Friday, February 4, 2011

Muhammad: a Story of the Last Prophet by Deepak Chopra

Deepak Chopra began his professional life in his native India as a doctor and became a certified doctor of endocrinology when he came to the United States. Eventually he was disenchanted with traditional medicine and began exploring alternate paths for healing and spirituality. Today he does not practice medicine but acts as a guru to many, dispensing products and practices through his institute and website and sharing his philosophy of inner spirituality in his books.

He has written books about Jesus and Buddha similar to this one – “fictional” biographies. Being someone who has only “heard of” Muhammad and not read of him, I found Chopra’s story engaging and a quick read. One thing that makes the book accessible is its structure, with different characters appearing to fill in a different aspect of the story. Muhammad is shown as not wanting the fame thrust on him as the “mouthpiece” of Allah, and even not wanting to be chosen.

Muhammad says many enigmatic things in the book, like “God is not someone you can seek. He is in all things, and always has been. He created this earth and then disappeared into it, like an ocean disappearing into a drop of water.” What is impressed on the reader is how the Arabian peoples were separated from the civilized world by their harsh desert climate, and they lacked unity. Islam is the force which brings them together. Chopra suggests that one reason Islam spread as it did because of its preaching of equality, where “none has preference over another”.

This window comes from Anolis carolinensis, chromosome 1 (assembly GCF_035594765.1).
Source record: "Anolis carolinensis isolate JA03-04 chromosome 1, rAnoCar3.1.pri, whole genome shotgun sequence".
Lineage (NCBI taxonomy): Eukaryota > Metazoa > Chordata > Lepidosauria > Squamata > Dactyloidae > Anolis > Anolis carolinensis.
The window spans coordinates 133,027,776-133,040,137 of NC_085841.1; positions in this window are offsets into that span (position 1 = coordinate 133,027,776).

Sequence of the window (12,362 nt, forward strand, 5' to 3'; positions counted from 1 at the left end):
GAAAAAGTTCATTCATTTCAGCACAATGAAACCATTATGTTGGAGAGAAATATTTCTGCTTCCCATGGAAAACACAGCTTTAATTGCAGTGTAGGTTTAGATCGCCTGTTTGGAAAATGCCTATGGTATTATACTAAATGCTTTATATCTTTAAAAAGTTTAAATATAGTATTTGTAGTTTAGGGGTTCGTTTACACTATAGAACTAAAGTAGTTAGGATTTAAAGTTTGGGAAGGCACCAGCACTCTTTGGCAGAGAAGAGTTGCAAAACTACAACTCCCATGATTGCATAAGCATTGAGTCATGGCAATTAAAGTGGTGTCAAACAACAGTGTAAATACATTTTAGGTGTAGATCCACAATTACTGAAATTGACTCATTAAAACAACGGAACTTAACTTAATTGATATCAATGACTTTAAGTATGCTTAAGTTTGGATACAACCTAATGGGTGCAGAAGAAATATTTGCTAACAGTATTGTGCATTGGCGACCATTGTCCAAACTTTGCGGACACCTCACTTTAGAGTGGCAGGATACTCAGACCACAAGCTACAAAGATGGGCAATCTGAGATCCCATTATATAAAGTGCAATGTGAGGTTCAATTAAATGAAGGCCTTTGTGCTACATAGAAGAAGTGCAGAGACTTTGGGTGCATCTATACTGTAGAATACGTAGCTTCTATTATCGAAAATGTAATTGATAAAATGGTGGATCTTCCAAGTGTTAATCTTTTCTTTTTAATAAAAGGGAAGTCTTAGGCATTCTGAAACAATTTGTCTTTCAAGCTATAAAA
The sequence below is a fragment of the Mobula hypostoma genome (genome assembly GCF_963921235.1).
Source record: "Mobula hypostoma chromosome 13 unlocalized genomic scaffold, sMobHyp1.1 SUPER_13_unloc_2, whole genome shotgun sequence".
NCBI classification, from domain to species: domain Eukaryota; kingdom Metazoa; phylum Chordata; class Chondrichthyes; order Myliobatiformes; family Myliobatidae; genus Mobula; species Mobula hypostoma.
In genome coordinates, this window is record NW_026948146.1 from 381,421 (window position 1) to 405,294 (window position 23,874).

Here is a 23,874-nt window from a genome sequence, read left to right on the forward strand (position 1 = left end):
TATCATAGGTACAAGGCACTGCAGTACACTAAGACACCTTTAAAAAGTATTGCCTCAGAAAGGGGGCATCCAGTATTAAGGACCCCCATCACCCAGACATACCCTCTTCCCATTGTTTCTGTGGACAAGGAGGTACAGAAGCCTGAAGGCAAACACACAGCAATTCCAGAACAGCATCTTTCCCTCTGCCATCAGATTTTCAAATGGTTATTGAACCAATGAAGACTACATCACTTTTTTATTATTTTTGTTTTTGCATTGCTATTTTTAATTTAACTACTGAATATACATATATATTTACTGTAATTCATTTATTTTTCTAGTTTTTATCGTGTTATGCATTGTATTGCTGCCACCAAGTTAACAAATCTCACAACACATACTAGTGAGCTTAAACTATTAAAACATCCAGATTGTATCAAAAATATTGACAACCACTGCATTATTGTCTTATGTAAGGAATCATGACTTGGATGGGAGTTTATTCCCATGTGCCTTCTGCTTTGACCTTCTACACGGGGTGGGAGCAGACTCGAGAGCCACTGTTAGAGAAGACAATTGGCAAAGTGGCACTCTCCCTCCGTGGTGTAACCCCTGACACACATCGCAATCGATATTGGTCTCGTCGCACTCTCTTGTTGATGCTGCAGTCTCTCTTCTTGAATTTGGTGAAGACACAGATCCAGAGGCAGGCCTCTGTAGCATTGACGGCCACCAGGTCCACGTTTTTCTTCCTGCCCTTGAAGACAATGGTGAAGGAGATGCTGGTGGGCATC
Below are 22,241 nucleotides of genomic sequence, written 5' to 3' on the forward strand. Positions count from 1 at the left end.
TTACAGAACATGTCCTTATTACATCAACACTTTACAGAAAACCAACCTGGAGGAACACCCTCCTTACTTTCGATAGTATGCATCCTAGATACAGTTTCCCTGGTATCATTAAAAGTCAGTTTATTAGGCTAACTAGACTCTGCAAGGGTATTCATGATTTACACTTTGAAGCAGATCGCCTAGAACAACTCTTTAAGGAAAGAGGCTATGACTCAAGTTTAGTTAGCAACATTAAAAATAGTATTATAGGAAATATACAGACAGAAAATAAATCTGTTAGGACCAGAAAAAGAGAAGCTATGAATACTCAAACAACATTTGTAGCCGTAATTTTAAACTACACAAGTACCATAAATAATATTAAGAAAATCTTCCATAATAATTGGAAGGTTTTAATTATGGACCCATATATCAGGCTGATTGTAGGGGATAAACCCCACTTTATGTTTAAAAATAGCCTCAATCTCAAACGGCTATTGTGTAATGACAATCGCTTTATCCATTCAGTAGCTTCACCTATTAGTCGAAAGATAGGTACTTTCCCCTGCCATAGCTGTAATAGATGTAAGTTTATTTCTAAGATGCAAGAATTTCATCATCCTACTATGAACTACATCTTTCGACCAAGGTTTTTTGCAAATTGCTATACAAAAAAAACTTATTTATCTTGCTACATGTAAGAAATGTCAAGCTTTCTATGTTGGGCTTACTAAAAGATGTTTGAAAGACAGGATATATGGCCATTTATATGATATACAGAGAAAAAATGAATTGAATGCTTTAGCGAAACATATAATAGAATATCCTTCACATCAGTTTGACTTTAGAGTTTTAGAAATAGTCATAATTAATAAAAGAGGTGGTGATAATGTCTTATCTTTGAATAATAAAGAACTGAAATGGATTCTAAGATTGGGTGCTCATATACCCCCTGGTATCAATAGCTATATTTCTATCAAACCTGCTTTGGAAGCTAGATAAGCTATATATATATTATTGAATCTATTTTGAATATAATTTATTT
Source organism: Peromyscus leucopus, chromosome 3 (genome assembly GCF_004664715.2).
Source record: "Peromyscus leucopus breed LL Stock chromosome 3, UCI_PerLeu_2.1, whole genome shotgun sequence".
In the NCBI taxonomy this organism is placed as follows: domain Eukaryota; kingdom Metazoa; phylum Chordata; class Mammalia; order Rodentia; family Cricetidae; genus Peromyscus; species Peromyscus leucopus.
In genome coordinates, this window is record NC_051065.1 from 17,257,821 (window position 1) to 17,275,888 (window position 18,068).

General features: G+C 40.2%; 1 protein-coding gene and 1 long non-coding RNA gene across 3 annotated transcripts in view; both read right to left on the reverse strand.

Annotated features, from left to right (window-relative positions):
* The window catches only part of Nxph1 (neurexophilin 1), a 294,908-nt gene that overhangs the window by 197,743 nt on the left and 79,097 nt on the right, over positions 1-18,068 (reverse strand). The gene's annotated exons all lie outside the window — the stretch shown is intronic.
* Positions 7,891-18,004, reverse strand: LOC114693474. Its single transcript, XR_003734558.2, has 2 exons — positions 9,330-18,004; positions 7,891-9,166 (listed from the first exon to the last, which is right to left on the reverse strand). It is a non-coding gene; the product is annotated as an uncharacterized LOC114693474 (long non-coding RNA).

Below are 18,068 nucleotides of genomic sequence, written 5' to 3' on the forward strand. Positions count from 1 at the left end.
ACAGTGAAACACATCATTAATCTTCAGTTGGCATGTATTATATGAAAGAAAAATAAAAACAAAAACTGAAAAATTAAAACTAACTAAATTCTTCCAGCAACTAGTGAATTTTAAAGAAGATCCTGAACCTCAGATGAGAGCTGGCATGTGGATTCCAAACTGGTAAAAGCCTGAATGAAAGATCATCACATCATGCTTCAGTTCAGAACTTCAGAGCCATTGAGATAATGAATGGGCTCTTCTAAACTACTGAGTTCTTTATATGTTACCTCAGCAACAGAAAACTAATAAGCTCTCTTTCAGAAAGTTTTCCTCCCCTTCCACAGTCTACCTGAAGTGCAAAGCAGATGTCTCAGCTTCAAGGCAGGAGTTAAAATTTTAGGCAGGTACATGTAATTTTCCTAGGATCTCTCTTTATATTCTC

Chopra records how Muhammad and his followers were banished to Medina from Mecca and how they eventually took up arms against their enemies, ushering in their first jihad, or holy war. This silenced their opposition and eventually helped win their rise to ascendency throughout the Arab world and beyond. Chopra consistently paints Muhammad’s decisions as coming from God, as expressing God’s wish to deal with those who have turned their face from Him. However, while this book has been described as a humanizing portrait of Islam’s founder, there is nothing in Chopra’s account that humanizes Islam’s God, “Allah the All-Merciful.”

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